April 23, 2018

Obama’s Housing Scorecard: Cautious Progress

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Obama’s Housing Scorecard: Cautious Progress

The housing recovery is strengthening across the country, but the Obama administration cautions that the economy is still healing from the recession and the recovery is fragile, according to the administration’s March Housing Scorecard.

The report highlights several of the latest housing indicators, including reports showing that home prices remain stable and foreclosures are continuing to fall. Indeed, foreclosure starts are at their lowest level since the end of 2005, according to RealtyTrac. Repossessions by lenders are down 33 percent from year-ago levels.

"While there is good news in the March Scorecard, it's clear the housing market is still in the recovery phase of the cycle," says Kurt Usowski, HUD deputy assistant secretary for economic affairs. "The good news is that home owners' equity is now over $10 trillion, foreclosure starts are at their lowest levels since 2005, and house prices remain stable, but the recovery is stronger in some markets than in others. Overall, with home sales slowing, too many home owners still underwater, and mortgage delinquency rates remaining high compared to historic norms, we must sustain our efforts to encourage continuing recovery in the housing market and help responsible home owners."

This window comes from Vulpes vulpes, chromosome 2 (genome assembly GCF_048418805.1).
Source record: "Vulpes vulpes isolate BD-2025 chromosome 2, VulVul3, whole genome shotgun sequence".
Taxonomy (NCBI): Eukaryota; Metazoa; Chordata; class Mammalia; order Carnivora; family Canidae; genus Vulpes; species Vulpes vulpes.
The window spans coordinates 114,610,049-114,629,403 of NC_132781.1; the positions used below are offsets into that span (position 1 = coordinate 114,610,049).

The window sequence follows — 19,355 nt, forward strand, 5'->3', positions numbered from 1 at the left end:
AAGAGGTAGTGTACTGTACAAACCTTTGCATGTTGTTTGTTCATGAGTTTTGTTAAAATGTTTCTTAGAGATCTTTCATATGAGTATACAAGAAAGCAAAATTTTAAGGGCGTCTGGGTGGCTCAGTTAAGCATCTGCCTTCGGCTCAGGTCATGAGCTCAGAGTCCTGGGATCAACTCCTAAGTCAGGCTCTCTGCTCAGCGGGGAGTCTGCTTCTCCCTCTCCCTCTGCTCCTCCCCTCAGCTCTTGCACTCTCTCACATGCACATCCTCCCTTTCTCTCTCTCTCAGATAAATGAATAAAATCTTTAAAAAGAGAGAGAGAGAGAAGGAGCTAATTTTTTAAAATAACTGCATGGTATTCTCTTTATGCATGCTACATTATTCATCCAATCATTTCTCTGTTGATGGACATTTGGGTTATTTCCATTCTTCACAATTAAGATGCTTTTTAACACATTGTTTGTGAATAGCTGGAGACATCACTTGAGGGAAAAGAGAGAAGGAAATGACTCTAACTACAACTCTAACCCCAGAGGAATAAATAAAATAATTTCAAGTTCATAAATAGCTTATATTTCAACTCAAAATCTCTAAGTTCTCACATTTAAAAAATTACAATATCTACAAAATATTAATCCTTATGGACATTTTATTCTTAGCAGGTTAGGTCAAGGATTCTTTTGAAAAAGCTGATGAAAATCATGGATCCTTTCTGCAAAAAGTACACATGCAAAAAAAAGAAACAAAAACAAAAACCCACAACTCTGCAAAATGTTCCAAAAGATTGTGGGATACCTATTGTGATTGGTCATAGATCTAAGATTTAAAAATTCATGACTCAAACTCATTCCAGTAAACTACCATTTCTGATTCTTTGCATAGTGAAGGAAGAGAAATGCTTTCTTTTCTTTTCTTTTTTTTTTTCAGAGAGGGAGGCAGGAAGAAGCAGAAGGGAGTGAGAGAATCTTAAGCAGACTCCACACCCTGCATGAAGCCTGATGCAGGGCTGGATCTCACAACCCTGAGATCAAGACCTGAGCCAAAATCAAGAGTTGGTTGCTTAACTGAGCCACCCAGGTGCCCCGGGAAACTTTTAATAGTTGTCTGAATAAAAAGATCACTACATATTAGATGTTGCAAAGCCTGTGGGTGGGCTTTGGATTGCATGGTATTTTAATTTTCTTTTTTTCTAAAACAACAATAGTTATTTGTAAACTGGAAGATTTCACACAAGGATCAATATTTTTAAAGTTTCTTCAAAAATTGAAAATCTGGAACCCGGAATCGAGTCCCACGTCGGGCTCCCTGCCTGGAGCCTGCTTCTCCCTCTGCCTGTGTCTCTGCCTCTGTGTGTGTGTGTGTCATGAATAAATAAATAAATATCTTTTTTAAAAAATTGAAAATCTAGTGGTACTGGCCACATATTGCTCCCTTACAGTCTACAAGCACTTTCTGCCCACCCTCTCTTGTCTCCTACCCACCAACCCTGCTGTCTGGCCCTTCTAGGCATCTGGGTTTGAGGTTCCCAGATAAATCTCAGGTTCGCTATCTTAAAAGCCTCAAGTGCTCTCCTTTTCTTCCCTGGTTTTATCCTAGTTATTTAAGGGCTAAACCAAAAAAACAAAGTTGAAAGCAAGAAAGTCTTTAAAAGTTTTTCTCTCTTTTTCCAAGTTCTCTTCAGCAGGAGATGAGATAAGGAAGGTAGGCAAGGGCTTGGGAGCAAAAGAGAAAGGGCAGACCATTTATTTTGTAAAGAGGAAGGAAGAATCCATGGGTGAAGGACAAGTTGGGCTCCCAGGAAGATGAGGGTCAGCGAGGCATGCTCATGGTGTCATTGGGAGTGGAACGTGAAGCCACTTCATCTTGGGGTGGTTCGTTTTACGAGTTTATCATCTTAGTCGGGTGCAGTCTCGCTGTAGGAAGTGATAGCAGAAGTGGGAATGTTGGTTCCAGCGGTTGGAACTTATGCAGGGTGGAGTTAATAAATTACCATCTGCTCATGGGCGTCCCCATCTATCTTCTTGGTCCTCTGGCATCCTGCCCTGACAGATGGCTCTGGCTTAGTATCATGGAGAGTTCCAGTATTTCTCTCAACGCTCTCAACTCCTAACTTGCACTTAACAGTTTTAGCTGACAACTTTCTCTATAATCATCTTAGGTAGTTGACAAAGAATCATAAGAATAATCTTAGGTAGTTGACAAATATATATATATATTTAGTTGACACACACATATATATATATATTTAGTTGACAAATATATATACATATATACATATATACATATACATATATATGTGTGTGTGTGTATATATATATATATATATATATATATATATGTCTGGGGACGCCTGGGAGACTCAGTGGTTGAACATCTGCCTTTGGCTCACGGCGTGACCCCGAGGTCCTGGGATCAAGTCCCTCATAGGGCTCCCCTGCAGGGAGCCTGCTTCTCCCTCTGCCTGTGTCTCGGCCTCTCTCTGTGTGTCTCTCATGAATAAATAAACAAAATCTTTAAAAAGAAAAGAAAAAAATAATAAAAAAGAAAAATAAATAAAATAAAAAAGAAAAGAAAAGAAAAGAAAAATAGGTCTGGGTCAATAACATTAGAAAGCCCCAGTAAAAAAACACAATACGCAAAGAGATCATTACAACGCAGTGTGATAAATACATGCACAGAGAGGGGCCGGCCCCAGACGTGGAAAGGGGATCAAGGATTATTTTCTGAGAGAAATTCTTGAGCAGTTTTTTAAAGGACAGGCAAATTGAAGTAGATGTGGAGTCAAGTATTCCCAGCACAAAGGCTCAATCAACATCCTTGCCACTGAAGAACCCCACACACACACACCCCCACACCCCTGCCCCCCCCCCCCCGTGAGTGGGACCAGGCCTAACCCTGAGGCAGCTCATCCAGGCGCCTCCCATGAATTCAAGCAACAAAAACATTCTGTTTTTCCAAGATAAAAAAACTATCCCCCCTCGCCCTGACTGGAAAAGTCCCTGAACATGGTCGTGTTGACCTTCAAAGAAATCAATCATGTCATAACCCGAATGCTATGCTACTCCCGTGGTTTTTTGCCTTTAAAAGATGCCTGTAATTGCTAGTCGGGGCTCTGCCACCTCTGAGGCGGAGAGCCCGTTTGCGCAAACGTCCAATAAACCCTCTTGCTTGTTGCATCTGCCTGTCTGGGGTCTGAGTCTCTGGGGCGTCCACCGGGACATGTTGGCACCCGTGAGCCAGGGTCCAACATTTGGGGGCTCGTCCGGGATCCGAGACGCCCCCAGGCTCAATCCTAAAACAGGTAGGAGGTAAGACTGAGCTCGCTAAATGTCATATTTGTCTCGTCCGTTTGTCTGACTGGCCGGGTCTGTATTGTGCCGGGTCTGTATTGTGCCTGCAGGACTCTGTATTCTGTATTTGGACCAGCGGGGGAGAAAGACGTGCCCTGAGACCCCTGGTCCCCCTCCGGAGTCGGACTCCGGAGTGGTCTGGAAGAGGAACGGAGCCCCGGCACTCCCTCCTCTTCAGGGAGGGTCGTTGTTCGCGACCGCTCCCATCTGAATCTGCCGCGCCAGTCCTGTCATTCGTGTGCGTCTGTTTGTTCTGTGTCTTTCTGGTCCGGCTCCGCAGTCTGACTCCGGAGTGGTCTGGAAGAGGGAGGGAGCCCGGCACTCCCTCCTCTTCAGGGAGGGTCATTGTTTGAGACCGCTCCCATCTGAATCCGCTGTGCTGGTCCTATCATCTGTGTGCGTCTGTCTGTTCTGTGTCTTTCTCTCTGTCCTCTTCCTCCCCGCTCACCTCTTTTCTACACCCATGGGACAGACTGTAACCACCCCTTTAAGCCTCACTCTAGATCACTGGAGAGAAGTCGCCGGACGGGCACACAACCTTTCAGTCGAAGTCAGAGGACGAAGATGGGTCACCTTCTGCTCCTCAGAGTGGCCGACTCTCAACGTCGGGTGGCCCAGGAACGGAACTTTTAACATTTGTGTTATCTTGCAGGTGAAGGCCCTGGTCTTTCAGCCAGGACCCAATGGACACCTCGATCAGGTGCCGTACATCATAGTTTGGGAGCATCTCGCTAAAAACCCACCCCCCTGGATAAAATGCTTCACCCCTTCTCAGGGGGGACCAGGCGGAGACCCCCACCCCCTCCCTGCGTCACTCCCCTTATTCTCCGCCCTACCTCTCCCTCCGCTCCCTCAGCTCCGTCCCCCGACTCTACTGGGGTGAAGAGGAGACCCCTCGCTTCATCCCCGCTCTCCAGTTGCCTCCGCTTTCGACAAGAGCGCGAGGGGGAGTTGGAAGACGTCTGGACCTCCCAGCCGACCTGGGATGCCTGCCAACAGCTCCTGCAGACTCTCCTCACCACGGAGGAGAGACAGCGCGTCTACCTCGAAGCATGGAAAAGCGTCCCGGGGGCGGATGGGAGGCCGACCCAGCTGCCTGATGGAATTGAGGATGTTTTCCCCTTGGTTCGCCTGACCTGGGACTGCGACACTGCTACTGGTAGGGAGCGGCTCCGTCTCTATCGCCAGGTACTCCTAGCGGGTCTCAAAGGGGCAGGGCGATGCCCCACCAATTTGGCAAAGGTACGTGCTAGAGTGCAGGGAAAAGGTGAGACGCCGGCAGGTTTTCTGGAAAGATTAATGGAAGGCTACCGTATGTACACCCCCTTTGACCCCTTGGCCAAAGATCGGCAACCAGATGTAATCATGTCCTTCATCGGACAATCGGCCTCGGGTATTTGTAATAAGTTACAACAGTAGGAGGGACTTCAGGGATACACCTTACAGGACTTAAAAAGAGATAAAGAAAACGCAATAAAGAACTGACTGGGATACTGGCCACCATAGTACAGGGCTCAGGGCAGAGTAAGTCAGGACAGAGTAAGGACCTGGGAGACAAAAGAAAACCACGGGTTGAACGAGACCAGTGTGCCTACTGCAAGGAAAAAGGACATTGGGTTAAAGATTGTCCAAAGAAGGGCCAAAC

The scorecard each month highlights the administration’s progress in its housing programs. The Making Home Affordable program has helped more than 1.3 million home owners receive permanent loan modifications through the Home Affordable Modification Program (HAMP) and avoid foreclosure, according to the report. The Federal Housing Administration also has offered more than 2.2 million loss mitigation and early delinquency interventions through February, according to the report. Coupled with additional efforts, the administration notes that more than 8.2 million mortgage modifications and other forms of mortgage assistance arrangements have been completed between April 2009 and February 2014.

Source: U.S. Department of Housing and Urban Development

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